Saturday, August 16, 2014
An astonishingly rich tradition. . .
As much as I have great respect for Benedict, I remain unsure that the restoration of the Latin Mass is the redemptive force so many traditional Roman Catholics believe it to be. It is symbolic, highly symbolic, of the great and crying need within that church to reconnect their present to their past in a way that does more than offer lip service to a liturgical legacy, a musical heritage, a practice or piety, and a dogmatic tradition. There is much water that has gone under the bridge since Paul VI promulgated the liturgical reforms after Vatican II and there has grown up another Roman Catholic Church made up of cultural Catholics who may not attend Mass or go to confession but who certainly do not accept the historic teaching of their church without qualification. More work will have to go on to deal with these issues -- perhaps a few generations of Benedicts and priests who follow in his path. With respect to Francis, I am not sure he represents a link in the chain of such a hermeneutic of continuity with Benedict XVI.
My point here is that we Lutherans ought to listen to such conversation. We have endured a few generations of liturgical change. This was seen as our own Wittenberg spring that was supposed to refresh the church, rekindle the fire, and help us stop the bleeding off of members to other churches or to ecclesiastical oblivion. Instead, it has done the opposite. Where once you knew exactly what to expect on a Sunday morning in a Lutheran parish (pretty much the Common Service of 1888), now Lutherans open the door uncertain what they will find -- from clowns to entertainment worship to seeker services to throw away liturgy to worship from the book to catholic liturgy and ceremony... and the list could go on. We do not have a public face anymore. It has become a white board on which we draw whatever face we want to draw to show ourselves both to the faithful and to the world. We do not have doctrinal and catechetical unanimity (though we came pretty close to such in the 1950s) but we have Lutherans officially all over the page. Some are mainline Protestants with a lot of show but not much content. Some are evangelical wannabes with all the emotional fervor and relativisitic appeal of an Osteen but little consistent with our Confessions. Some are fundamentalists -- liturgical Baptists, if you will -- who diminish our catholicity.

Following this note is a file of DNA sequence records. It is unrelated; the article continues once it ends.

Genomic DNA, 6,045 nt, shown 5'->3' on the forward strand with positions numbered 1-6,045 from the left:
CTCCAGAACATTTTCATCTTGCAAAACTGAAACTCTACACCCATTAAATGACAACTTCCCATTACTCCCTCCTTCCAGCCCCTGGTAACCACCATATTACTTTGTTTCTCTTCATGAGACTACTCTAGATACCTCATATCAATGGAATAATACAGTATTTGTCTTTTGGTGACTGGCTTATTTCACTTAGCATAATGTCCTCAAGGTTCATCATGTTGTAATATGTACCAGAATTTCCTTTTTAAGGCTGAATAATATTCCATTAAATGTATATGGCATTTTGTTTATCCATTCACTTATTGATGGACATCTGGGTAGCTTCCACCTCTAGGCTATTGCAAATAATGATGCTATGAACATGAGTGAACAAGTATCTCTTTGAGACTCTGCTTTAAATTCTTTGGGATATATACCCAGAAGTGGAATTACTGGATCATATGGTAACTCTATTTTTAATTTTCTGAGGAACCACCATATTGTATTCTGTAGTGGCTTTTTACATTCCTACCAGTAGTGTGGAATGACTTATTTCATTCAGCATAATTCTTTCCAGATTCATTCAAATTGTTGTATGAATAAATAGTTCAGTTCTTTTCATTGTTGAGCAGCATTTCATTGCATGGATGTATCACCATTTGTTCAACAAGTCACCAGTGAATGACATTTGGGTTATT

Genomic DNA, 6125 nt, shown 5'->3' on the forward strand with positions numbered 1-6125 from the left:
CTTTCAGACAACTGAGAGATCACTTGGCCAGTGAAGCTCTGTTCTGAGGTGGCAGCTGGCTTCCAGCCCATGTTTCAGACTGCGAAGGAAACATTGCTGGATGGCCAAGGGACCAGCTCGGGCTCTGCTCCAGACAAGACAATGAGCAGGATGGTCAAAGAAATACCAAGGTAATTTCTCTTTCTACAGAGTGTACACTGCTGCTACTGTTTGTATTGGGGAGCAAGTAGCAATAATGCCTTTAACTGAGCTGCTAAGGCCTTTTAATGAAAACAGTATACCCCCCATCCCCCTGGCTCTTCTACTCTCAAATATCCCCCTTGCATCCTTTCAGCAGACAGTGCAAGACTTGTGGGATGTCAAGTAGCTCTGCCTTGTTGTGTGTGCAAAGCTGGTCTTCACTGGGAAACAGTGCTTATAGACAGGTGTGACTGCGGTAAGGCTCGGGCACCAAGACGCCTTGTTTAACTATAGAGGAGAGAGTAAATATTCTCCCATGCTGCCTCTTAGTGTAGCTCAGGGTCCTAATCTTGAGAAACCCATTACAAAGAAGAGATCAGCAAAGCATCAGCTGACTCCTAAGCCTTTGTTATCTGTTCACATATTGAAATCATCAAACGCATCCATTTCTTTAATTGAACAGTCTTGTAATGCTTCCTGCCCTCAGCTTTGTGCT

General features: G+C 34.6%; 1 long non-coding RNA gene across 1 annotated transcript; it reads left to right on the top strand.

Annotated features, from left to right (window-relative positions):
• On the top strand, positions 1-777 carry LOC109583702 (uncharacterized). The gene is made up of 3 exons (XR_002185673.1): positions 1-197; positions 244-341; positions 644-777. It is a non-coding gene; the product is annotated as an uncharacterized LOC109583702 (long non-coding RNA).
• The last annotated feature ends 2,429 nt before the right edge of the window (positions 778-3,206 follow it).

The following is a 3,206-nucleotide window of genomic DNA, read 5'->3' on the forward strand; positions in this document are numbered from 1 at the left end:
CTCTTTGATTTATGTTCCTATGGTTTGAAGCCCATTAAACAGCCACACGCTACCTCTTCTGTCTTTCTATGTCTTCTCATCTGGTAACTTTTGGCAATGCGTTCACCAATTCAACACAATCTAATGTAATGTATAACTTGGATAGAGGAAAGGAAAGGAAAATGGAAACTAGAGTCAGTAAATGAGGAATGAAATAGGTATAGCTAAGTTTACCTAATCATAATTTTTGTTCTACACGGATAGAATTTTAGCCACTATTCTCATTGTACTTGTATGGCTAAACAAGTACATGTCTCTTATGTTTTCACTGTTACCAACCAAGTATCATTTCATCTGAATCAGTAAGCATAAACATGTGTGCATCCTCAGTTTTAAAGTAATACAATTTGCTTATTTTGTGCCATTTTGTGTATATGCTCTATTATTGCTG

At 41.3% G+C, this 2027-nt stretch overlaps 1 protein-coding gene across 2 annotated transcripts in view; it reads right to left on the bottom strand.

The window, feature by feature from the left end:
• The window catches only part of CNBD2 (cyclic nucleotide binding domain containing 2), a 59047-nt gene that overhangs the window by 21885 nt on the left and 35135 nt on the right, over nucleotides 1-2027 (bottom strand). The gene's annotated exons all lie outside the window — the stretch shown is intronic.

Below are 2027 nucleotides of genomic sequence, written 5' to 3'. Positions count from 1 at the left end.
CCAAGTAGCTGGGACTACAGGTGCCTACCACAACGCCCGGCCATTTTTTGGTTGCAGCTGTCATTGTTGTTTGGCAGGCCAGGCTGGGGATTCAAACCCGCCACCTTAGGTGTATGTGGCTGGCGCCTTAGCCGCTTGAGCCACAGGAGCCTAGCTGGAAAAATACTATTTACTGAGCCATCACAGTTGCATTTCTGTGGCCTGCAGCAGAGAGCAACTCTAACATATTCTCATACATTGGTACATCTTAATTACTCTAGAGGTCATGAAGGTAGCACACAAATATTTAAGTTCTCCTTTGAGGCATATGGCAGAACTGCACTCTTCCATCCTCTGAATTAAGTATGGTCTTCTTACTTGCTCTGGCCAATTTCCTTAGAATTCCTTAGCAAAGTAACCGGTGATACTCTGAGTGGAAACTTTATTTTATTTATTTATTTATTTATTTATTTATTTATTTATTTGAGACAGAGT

What was sacred for prior generations, remains sacred and great for us as well... It is a classic statement of the catholicity of what is believed and how it is lived out on Sunday morning. This calls us all to the means of grace from our speculative focus on psychology, happiness, and self-fulfillment. It compels us to remember what we too often forget -- we did not invent the faith nor do we invent how we practice that faith on Sunday morning. We are heirs of an astonishingly rich tradition -- not of museum pieces to be adored but of liturgy, hymnody, and piety. By keeping faith with the tradition handed down to us, we manifest our own identity today as the Church of the ages, catholic in doctrine and catholic in practice. We cannot afford to disdain what was sacred in order to reinvent ourselves or what is sacred. We are bound to Scripture and its living tradition of saints who have confessed it through the ages.
The great danger to us liturgically and doctrinally is the same as what haunts Rome. We have made a radical disconnect from our past. We have disdained the sacred which was past down to us by those who went before. No one is saying that we have to slavishly adhere to the past without offering the best of the present. The liturgy expects and anticipates the living tradition lived out in our own time and doctrine that remains the same must always be restated to answer the challenges, questions, and changes of the modern day. But when we disown our doctrinal past, we force ourselves to redefine who we are as a church and what we stand for without the aid and benefit of the resources, history, creeds, and confessions that enabled us to once say "this we believe". When we disown our liturgical past we end up worshiping the present moment and ourselves as much as the God who transcends time and eternity.
Benedict spoke a prescient word for Rome some seven years ago... but Lutherans ought to be listening to the truth of those words for our own house.